In the world people do not forgive easily. They demand apology. They hold grudges. They alter the behaviour towards those who they consider have ‘done them wrong.’ They tell others about the ‘bad deeds’ of the person they do not forgive. Or even they say the completely hypocritical statement along the lines of, ‘I’ve forgiven him/her, but I will never let him/her into my house again.’ It may not be about opening your door to that person again, but any number of other things you will never do again. This is still unforgiveness and completely negates the opening statement of ‘I’ve forgiven him/her.’ It is a hypocrisy summed up in one sentence.

And here is the outcome of that sample sentence, from my understanding of the scripture in front of us: that as long as you will not open the door to this person, the Father will not open the door to you. Yes – it really is this serious!!

The Christian gospel is, in a nutshell, a good news story about forgiveness. While we were yet covered in the mud of sin, and wallowing in more of it (and it was pretty stinky mud too…) that was the time when Jesus died for us and made it possible for us to receive forgiveness, redemption and sanctification.

But did we become perfect on that wonderful day of salvation?

Pause and think about that for a moment. It is a more complicated answer than we would like… On the one hand, the answer is yes. Because when the Father looks upon His children, he sees them not clothed in the filthy and smelly rags of their own ‘righteousness’ but rather in the perfect righteousness of His Son. The work of redemption and sanctification, in this sense, is completed.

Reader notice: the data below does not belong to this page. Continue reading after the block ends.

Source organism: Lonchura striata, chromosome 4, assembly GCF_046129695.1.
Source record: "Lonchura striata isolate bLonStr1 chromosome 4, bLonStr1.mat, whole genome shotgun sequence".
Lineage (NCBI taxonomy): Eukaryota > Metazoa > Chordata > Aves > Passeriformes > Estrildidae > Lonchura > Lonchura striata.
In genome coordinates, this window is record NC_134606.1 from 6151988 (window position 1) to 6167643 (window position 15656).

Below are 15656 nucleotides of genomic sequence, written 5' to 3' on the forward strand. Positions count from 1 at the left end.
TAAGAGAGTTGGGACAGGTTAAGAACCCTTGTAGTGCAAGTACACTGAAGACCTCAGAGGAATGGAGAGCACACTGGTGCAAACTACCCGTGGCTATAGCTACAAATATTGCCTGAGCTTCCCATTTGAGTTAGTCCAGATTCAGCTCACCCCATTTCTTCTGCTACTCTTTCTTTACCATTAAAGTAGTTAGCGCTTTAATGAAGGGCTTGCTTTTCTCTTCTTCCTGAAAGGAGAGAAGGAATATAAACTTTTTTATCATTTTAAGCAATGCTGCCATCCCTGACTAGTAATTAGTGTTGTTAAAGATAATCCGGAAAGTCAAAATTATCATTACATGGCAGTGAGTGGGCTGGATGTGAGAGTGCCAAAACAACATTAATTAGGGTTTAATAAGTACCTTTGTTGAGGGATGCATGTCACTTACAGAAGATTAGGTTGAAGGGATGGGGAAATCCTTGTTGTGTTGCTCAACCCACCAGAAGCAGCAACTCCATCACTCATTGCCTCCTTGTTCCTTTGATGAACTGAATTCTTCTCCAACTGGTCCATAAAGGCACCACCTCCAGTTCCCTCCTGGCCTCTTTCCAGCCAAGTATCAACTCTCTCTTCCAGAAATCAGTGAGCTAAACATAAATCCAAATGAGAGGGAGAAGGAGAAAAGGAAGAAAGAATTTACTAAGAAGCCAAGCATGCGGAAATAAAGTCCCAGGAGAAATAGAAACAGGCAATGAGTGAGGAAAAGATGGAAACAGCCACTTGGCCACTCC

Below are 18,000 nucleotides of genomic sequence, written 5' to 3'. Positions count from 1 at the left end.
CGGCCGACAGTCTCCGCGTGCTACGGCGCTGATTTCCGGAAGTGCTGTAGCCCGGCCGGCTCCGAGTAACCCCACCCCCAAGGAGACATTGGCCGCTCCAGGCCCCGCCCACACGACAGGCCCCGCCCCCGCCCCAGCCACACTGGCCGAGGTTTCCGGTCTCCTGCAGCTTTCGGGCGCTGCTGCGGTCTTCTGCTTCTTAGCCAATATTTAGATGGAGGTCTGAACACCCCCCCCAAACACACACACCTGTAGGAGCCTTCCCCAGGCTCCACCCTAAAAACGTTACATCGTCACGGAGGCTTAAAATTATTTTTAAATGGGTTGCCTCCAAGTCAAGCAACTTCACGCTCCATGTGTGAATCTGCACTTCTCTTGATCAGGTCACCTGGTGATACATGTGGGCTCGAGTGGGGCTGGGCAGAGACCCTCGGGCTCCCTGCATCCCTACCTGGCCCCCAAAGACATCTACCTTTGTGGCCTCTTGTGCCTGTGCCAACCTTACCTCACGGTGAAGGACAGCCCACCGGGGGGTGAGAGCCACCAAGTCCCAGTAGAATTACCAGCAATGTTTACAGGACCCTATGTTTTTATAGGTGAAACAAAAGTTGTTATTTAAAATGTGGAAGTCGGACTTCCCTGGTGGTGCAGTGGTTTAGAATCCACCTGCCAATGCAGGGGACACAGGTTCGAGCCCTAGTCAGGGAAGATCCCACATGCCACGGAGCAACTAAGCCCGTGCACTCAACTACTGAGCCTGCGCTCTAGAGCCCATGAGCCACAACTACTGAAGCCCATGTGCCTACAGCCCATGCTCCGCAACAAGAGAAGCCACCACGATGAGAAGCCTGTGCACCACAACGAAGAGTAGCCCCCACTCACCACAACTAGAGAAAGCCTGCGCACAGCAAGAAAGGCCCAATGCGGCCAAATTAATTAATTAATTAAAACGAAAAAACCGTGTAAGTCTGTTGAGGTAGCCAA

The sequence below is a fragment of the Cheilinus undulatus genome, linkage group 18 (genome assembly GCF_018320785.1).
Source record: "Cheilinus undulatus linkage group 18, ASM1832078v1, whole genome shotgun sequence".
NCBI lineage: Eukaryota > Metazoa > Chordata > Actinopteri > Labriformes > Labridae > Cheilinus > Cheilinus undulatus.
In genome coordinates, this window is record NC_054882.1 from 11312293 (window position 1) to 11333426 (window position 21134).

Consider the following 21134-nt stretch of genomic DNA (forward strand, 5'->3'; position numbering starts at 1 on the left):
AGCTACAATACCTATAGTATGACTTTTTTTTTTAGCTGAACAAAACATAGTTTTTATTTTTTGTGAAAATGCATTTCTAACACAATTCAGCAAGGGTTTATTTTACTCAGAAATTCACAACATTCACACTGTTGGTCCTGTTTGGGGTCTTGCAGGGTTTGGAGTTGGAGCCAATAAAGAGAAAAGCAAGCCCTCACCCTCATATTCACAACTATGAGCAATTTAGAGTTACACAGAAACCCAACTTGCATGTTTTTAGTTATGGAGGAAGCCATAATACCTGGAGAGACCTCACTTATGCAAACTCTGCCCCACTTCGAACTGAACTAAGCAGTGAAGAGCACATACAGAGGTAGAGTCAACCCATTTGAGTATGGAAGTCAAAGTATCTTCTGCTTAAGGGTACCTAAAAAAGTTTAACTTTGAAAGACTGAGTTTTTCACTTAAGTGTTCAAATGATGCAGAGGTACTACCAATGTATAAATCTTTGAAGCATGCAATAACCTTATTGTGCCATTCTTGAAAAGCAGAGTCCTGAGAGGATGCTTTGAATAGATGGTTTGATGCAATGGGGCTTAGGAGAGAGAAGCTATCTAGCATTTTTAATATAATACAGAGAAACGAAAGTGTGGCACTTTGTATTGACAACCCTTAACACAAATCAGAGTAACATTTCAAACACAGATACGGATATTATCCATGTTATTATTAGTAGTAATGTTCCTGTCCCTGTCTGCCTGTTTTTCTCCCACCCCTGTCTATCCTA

And yet… there are long passages by the apostle Paul in Romans, in 2 Corinthians, in Philippians, and elsewhere, where Paul talks at length about the sin that is still locked within the mortal bodies that we inhabit now – not yet being clothed with our new bodies that are perfect and holy and immortal. Paul even makes the very revealing statement: who will rid me of this body of sin? He was not asking someone to kill him, but was rather giving voice to his frustration that there was still sin in his life and that he, like us, is a ‘work in progress’ in the remaining part of this lifetime.

This body is inherited from the fallen species we were born into – fallen mankind. And this body is full of natural desires and emotions and automatic responses that are not in line with the heavenly standards. In addition to that there are the inherited responses and qualities of character, and there are the learned responses and emotional responses and ways of behaving.